Wide but not deep. That’s probably as far as a pithy summary of the deal between the UK and EU can go, without seeing the actual text and details. And unless that detail ends up containing transition by stealth, it would seem those affected most in business are going to have to pull out the stops like never before to be ready in time for the full-scale of the changes.
If the broad summaries of the outlines of the agreement are anything to go by, the sectors and areas covered by the deal are impressive, but the coverage therein appears to remain shallow. It is, of course, one thing to say services, aviation and transport are included, but quite another to claim they are significant in substance. This is particularly true for businesses, as the end users of the deal who need to weigh up how and what they can rely on to carry on trading as before. To judge this conclusively, we need to wait for the text.
Companies and directors have already proved themselves resilient and ready to adapt in the face of adversity, but the time left for them to respond to all the detail that is still missing seems farcical. Fishing is about the only clear constituency given a transition to adjust, likely due to the sensitivity of the EU having its access reduced to the UK’s waters. While it is not a reliable basis on which to plan, businesses will be hoping the forthcoming detail contains some measures to soften and stagger the stacks of new paperwork, checks and controls coming.
Perhaps what is most striking of all about this deal and the path to it, is how little institutional memory there seems to be about what went before it. Trade continuity, indeed trade and continuity writ large, never felt particularly high up the totem pole for either side once the starting markers had been laid down. Both the UK and EU made clear their priorities lay in the sovereignty of their respective legal orders. The summaries of the deal seem to confirm the extent of that.
Given how negotiations have unfolded, with more than a touch of rancour and acrimony at times, it is no mean feat that tariffs were avoided. We should remember how far most trade deals tend to go even in this space. Both sides arguably locked themselves into the strictures of a “Canada style FTA [free trade agreement]”, with the UK repeating it ad nauseam and the commission only too happy to point to its place on the infamous Barnier staircase. Yet going by that CETA (Comprehensive and Economic Trade Agreement) deal, significant and sensitive tariffs remained, even if only accounting for a small fraction of the overall total.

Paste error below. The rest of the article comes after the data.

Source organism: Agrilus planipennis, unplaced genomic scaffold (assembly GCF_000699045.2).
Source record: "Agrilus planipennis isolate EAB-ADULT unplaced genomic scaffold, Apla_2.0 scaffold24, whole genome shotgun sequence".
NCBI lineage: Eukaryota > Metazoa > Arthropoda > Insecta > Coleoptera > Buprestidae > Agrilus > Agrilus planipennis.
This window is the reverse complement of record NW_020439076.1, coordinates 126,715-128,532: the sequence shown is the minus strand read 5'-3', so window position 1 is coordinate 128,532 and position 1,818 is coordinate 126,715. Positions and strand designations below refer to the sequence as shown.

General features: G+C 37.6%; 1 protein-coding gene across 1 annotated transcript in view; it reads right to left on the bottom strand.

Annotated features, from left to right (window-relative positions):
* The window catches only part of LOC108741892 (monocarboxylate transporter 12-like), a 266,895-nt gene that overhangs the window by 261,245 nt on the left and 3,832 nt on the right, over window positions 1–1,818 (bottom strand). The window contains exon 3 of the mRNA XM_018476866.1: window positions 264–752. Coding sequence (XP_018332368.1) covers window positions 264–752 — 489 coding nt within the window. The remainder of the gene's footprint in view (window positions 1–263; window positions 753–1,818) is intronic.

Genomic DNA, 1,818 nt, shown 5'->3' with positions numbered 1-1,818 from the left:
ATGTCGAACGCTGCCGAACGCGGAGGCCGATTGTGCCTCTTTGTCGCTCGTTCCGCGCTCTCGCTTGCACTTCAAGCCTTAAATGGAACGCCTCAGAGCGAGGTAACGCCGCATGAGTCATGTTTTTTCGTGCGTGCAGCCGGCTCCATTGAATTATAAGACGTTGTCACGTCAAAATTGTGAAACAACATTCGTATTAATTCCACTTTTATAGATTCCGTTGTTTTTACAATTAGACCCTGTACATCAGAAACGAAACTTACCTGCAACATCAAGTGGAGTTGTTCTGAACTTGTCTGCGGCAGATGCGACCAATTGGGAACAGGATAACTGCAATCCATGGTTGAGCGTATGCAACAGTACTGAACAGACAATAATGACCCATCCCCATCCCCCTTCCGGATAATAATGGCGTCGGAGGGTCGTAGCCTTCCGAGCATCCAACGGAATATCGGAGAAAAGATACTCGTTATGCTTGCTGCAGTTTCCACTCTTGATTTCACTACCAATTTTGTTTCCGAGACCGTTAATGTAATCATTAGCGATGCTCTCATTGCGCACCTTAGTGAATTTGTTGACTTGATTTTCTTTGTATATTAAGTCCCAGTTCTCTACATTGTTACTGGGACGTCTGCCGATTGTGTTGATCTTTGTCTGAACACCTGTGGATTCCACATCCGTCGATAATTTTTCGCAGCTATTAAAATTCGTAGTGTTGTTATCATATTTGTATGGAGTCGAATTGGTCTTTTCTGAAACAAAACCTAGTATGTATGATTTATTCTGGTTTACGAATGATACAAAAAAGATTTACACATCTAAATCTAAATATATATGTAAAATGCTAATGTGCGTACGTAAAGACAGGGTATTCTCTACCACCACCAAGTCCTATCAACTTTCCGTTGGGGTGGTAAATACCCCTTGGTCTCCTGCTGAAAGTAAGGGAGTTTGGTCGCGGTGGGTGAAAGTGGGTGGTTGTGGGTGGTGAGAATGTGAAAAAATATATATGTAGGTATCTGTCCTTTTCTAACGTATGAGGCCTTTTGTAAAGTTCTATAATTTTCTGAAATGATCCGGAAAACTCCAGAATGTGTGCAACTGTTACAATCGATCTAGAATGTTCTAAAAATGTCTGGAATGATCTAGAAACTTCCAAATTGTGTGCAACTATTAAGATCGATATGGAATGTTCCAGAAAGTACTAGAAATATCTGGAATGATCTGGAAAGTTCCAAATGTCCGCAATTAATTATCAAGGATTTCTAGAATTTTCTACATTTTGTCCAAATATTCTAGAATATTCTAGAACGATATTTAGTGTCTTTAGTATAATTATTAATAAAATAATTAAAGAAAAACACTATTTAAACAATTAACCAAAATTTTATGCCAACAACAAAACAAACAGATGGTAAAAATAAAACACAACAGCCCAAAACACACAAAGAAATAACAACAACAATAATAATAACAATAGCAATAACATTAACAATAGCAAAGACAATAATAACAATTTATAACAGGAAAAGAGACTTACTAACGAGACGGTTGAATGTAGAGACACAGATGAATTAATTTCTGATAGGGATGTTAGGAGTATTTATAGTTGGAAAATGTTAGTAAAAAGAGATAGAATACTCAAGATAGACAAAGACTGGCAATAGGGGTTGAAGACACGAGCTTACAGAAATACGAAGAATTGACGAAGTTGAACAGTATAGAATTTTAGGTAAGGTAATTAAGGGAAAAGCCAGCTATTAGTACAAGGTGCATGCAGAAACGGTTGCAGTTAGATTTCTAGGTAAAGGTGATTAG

Ironically, it may be that the UK’s insistence on not allowing any extra time to negotiate – never mind implement – a deal is why tariffs were ultimately avoided. Earlier in the year, there were signals the EU’s unyielding position on state aid and the level playing field meant the government might be ready to accept some tariffs rather than compromise.
Beyond the symbolism of such an outcome, this would have wreaked further havoc with companies’ trade management systems and significantly complicated the operation of the Northern Ireland protocol. And it is worth noting that avoiding tariffs has constantly topped the scales of what IoD (Institute of Directors) members wanted to see out of the negotiations, albeit followed closely by minimising non-tariff barriers to trade and maintaining ease of movement for people.
Yet it is also a reflection of the continual shifts in the UK’s approach to what a successful outcome looked like over the past four years that there is such relief at a deal which mainly keeps tariffs and quotas at zero. Whenever it is put to me that businesses have had four years to get ready, my response is usually to ask “for what exactly”? For three out of the four, frictionless trade in goods at least was the clear stated ambition. Over the past 12 months, firms have been subsequently asked to prepare not only for unclear changes to external but also internal trade as a consequence of the Northern Ireland protocol agreed last year, albeit with huge gaps only filled this month.
So here we are, with barely a week for businesses to digest and respond to detail that is still not fully in front of them yet. Expecting this is akin to asking a boxer to fight with one hand tied behind their back. But there is still light at the end of the tunnel – namely that this is a baseline agreement and framework for new cooperation to build upon going forward. The only way is up – and it is in this spirit the UK and EU need to take the next steps together.
Further support is needed for those affected on both sides, but with Brexit soon to be in our rear view mirror, it’s time to prove again that we have more in common than what divides us.
Allie Renison (@AllieRenison) is senior policy adviser at the Institute of Directors
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